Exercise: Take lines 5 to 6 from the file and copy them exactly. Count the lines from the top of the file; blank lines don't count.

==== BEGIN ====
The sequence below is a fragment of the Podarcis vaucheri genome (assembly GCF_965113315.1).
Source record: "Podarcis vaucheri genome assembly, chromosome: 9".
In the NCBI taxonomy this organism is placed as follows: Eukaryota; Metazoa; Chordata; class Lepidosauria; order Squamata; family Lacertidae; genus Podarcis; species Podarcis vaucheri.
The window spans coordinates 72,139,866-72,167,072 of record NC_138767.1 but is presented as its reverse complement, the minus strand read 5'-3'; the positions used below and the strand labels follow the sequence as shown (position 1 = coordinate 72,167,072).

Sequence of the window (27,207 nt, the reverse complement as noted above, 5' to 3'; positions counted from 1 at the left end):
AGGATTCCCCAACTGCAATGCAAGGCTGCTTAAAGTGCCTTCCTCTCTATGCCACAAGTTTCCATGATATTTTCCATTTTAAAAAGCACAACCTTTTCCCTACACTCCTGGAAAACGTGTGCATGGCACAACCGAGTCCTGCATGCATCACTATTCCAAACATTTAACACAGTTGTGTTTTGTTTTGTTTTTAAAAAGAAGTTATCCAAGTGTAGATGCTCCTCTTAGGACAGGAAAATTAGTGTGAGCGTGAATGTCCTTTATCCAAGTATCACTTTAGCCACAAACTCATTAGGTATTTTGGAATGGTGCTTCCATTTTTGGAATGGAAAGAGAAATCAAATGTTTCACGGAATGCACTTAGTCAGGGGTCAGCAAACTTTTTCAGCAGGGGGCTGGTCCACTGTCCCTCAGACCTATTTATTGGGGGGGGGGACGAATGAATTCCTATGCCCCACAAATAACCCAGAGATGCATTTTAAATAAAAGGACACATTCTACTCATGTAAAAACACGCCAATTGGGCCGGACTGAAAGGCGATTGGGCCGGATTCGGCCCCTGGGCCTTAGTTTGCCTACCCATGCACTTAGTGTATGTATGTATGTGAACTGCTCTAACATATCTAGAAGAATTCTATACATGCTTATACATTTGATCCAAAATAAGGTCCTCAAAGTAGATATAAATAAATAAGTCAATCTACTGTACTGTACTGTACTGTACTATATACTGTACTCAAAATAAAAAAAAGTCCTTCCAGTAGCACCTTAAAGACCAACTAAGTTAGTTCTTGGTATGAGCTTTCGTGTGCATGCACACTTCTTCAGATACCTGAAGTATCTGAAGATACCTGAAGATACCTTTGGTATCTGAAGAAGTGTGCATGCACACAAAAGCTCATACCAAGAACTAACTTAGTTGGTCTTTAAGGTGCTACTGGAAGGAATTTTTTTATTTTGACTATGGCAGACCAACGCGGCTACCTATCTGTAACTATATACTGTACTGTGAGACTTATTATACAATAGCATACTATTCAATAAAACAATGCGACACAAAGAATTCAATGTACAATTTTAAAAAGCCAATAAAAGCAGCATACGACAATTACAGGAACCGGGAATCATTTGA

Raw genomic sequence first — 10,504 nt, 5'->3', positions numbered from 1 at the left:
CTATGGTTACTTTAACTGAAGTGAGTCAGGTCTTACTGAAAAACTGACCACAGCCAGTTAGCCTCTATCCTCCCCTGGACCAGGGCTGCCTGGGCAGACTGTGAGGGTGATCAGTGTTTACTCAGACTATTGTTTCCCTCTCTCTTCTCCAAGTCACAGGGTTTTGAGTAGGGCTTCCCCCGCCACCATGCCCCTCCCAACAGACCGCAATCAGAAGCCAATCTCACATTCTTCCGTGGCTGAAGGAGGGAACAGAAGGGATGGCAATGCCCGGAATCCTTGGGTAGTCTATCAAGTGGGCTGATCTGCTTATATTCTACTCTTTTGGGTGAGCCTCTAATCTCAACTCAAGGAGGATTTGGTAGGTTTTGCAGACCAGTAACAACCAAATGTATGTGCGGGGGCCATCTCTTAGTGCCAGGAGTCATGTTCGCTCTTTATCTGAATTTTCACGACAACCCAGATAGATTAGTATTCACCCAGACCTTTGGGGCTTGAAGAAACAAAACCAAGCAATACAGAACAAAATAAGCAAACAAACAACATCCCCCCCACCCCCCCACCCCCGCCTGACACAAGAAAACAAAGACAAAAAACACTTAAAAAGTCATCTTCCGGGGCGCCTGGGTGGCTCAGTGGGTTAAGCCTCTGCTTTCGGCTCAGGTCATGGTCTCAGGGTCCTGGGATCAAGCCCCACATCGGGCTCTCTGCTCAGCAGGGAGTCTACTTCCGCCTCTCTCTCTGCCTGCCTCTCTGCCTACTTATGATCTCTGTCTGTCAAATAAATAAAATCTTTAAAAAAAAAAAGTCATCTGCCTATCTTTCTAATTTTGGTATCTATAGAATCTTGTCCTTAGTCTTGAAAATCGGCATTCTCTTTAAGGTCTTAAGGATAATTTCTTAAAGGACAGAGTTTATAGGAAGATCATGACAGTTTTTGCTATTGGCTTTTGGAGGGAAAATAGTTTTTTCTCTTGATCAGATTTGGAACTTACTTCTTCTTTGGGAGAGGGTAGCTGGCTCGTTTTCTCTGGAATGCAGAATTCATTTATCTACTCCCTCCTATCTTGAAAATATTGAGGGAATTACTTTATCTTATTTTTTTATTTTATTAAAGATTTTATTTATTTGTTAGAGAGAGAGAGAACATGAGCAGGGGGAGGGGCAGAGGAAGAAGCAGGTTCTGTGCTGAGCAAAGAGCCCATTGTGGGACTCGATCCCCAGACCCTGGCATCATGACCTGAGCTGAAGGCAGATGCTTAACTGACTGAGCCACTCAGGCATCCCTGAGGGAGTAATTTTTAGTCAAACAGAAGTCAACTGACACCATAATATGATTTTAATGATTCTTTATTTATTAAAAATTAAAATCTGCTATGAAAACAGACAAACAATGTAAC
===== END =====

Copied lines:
Sequence of the window (27,207 nt, the reverse complement as noted above, 5' to 3'; positions counted from 1 at the left end):
AGGATTCCCCAACTGCAATGCAAGGCTGCTTAAAGTGCCTTCCTCTCTATGCCACAAGTTTCCATGATATTTTCCATTTTAAAAAGCACAACCTTTTCCCTACACTCCTGGAAAACGTGTGCATGGCACAACCGAGTCCTGCATGCATCACTATTCCAAACATTTAACACAGTTGTGTTTTGTTTTGTTTTTAAAAAGAAGTTATCCAAGTGTAGATGCTCCTCTTAGGACAGGAAAATTAGTGTGAGCGTGAATGTCCTTTATCCAAGTATCACTTTAGCCACAAACTCATTAGGTATTTTGGAATGGTGCTTCCATTTTTGGAATGGAAAGAGAAATCAAATGTTTCACGGAATGCACTTAGTCAGGGGTCAGCAAACTTTTTCAGCAGGGGGCTGGTCCACTGTCCCTCAGACCTATTTATTGGGGGGGGGGACGAATGAATTCCTATGCCCCACAAATAACCCAGAGATGCATTTTAAATAAAAGGACACATTCTACTCATGTAAAAACACGCCAATTGGGCCGGACTGAAAGGCGATTGGGCCGGATTCGGCCCCTGGGCCTTAGTTTGCCTACCCATGCACTTAGTGTATGTATGTATGTGAACTGCTCTAACATATCTAGAAGAATTCTATACATGCTTATACATTTGATCCAAAATAAGGTCCTCAAAGTAGATATAAATAAATAAGTCAATCTACTGTACTGTACTGTACTGTACTATATACTGTACTCAAAATAAAAAAAAGTCCTTCCAGTAGCACCTTAAAGACCAACTAAGTTAGTTCTTGGTATGAGCTTTCGTGTGCATGCACACTTCTTCAGATACCTGAAGTATCTGAAGATACCTGAAGATACCTTTGGTATCTGAAGAAGTGTGCATGCACACAAAAGCTCATACCAAGAACTAACTTAGTTGGTCTTTAAGGTGCTACTGGAAGGAATTTTTTTATTTTGACTATGGCAGACCAACGCGGCTACCTATCTGTAACTATATACTGTACTGTGAGACTTATTATACAATAGCATACTATTCAATAAAACAATGCGACACAAAGAATTCAATGTACAATTTTAAAAAGCCAATAAAAGCAGCATACGACAATTACAGGAACCGGGAATCATTTGA